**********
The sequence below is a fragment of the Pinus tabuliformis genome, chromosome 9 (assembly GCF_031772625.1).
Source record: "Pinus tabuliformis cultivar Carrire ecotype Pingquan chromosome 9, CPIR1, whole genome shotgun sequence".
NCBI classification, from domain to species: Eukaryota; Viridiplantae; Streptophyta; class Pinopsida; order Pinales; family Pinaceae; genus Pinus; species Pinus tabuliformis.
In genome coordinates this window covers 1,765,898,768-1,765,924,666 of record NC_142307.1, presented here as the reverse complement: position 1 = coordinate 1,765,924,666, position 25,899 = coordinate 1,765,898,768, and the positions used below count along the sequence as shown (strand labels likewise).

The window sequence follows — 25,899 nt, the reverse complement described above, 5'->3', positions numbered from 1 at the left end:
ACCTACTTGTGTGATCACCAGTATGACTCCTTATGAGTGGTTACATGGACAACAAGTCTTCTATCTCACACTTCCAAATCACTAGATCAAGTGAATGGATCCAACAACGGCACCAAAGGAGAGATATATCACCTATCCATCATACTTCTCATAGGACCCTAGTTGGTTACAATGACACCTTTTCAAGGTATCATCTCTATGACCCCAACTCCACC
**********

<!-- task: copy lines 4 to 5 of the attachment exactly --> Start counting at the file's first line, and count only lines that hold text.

In genome coordinates this window covers 1,765,898,768-1,765,924,666 of record NC_142307.1, presented here as the reverse complement: position 1 = coordinate 1,765,924,666, position 25,899 = coordinate 1,765,898,768, and the positions used below count along the sequence as shown (strand labels likewise).

The window sequence follows — 25,899 nt, the reverse complement described above, 5'->3', positions numbered from 1 at the left end: